A Rallying Call for Value-Based Health Care | Las Vegas Heals
As a part of my professional development, I was certified by the National Committee for Quality Assurance (NCQA) as a Healthcare Effectiveness Data and...

As a part of my professional development, I was certified by the National Committee for Quality Assurance (NCQA) as a Healthcare Effectiveness Data and Information Set (HEDIS) auditor in 2001. I have kept this certification while expanding my skills to include data validation and Pay for Performance Value-Based Program (P4PVBP) certification as I began to recognize the changing environment and the potential shift to VBP.

With today’s uncertainties in health care, the NCQA has joined several health care organizations in a call for a new model of care. In a letter to Congress and the administration, these groups have endorsed a shift from the fee-for-service health care system to value-based care. NCQA and its allies (doctors and specialty societies that represent physicians, health plans and payers) have developed a set of recommendations on how to move our health care system toward innovative, patient-centered care. These recommendations include:

  • Empowering and engaging patients so they can make informed health care decisions
  • Engaging patients to develop measures of provider performance
  • Recognizing that the socioeconomic status of many patients creates challenges to improving care and adjusting payments to providers as appropriate
  • Promoting public and private investment in transparency, evidence-based testing and scaling of alternative payment models, as directed by the Medicare Access and CHIP Reauthorization Act of 2015 (MACRA), so clinicians, providers and payers can learn how payment models work and evolve in the clinical setting

Raising the bar on value-based purchasing will require buy-in across the health care sector. The NCQA and its allies supported further enhancement of HEDIS, one of the most widely used sets of health care performance measures in the country, and the P4PVBP. Health plans and medical groups use the standardized sets of performance measures developed by the NCQA and the Integrated HealthCare Association (IHA) to evaluate quality of care and services provided by their physicians, develop performance improvement initiatives, perform outreach to providers and members, and compare their performance with other health plans and medical groups.

As managed care becomes more a part of post-acute and long-term care and the nation experiences the further narrowing of provider networks, greater emphasis is being placed on quality performance and patient outcomes. Due to these changes, measure sets are focusing more on outcomes and cost effectiveness, rather than process measures, and conscious efforts are being made to align with other health care improvement initiatives.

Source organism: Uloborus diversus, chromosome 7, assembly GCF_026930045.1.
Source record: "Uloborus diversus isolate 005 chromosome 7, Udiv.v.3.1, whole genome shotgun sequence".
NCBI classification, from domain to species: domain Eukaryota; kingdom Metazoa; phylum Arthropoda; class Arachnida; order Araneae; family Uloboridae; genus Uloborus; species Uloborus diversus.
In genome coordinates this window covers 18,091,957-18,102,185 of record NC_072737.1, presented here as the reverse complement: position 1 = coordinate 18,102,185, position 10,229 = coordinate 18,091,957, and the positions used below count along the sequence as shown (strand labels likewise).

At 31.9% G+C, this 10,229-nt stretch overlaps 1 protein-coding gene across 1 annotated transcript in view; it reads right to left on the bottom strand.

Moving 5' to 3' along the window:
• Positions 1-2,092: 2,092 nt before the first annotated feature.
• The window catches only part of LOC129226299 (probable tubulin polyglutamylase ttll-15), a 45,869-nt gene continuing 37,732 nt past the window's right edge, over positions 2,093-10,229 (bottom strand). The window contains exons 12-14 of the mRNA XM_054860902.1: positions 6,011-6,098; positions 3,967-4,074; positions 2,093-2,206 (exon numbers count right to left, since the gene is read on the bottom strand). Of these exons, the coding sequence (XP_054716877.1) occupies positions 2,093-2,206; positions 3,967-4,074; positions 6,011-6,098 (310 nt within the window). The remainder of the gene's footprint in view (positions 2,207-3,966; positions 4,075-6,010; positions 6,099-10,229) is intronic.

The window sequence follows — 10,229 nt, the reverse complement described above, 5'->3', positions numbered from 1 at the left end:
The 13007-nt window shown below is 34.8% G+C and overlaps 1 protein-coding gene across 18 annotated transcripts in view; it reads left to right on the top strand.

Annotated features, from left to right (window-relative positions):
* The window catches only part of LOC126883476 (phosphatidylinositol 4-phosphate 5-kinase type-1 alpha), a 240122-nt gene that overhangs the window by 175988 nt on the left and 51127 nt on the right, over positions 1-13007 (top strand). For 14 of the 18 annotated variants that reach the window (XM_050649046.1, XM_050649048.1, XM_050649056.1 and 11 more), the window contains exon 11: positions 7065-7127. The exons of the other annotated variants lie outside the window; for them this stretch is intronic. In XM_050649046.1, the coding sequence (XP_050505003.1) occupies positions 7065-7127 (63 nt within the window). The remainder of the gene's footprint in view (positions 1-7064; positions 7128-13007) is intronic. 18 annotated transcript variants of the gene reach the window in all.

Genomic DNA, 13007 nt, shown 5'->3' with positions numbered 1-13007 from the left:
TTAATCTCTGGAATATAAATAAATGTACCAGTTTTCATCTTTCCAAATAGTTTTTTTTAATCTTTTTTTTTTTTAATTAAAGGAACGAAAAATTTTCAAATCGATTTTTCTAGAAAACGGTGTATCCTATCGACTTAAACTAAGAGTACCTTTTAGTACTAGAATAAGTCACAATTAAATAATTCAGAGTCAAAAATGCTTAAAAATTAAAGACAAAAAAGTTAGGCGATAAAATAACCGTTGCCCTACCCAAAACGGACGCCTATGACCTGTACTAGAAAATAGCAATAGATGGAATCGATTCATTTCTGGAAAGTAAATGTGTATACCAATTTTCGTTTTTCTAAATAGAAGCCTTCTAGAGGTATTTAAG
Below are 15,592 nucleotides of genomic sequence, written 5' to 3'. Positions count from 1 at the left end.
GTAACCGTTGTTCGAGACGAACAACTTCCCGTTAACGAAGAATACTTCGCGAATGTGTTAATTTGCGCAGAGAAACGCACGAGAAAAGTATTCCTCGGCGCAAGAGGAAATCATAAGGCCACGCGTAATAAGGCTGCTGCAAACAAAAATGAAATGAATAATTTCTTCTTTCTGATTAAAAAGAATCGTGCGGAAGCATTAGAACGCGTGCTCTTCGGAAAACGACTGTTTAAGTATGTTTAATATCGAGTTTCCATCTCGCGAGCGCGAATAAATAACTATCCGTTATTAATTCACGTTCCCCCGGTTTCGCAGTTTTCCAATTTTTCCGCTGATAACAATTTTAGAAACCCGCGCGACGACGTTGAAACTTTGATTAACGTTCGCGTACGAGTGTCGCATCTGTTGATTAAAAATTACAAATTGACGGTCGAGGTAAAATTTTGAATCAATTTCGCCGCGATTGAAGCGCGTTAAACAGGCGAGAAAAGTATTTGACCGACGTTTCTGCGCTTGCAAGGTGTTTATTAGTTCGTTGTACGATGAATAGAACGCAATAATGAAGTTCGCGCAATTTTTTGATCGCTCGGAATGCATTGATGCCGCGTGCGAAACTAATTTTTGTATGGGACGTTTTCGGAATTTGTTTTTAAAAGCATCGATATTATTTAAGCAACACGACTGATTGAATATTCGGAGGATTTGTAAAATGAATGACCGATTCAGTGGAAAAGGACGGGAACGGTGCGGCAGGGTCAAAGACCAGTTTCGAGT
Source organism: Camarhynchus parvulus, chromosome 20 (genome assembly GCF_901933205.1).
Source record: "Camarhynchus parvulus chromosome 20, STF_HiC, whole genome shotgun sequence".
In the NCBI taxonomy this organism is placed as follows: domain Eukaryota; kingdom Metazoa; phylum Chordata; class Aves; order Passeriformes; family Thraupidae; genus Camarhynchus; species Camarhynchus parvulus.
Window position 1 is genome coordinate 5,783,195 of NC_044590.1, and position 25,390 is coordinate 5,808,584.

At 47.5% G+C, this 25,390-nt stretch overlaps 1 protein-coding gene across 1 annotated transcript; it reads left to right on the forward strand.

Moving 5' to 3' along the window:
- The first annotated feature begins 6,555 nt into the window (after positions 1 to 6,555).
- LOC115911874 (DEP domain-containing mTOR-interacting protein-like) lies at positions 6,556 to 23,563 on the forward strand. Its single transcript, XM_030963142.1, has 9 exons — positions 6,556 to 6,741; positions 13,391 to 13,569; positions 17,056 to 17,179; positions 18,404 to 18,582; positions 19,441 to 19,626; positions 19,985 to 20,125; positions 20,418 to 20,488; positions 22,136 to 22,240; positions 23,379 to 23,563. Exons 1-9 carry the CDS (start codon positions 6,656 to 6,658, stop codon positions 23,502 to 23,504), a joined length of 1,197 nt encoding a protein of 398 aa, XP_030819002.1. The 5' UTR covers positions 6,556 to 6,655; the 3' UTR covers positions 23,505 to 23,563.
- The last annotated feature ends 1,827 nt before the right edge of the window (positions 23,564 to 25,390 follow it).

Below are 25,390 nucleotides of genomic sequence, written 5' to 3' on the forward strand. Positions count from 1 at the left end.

Such measure sets include the new Quality Payment Program’s (QPP) Advancing Care Information (the ability to report selected eMeasures including appropriate resource use) and the IHA’s Total Cost of Quality (average health plan and member payments associated with care for a member for the year, adjusted for risk and geography). Another example is the newly redesigned P4PVBP (as developed and implemented among California medical groups), which includes a common set of quality and cost measures, a public report, a health plan incentive program, and public recognition programs.

I participated in an NCQA workgroup on eMeasure development and I’m looking forward to seeing the results of implementing a new NCQA/IHA strategy. This strategy strives to align the P4PVBP measure set with other commonly used measure sets (Quality Rating System, NCQA health plan accreditation, QPP), expand the TCOC measurement, evaluate eMeasures, and explore the feasibility of patient-centered measurements.

While performing P4PVBP audits this year in some of the top California medical groups, I was very interested in learning how implementing this program will affect the quality of their reporting and how these changes affect the care they provide their patients. We will begin seeing changes the clinical and cost measures in data from June 2016 and customer satisfaction survey results in the next few months. I appreciate how my unique vantage point as a certified auditor gives me a front row seat to watch the changes play out in our evolving health care system.

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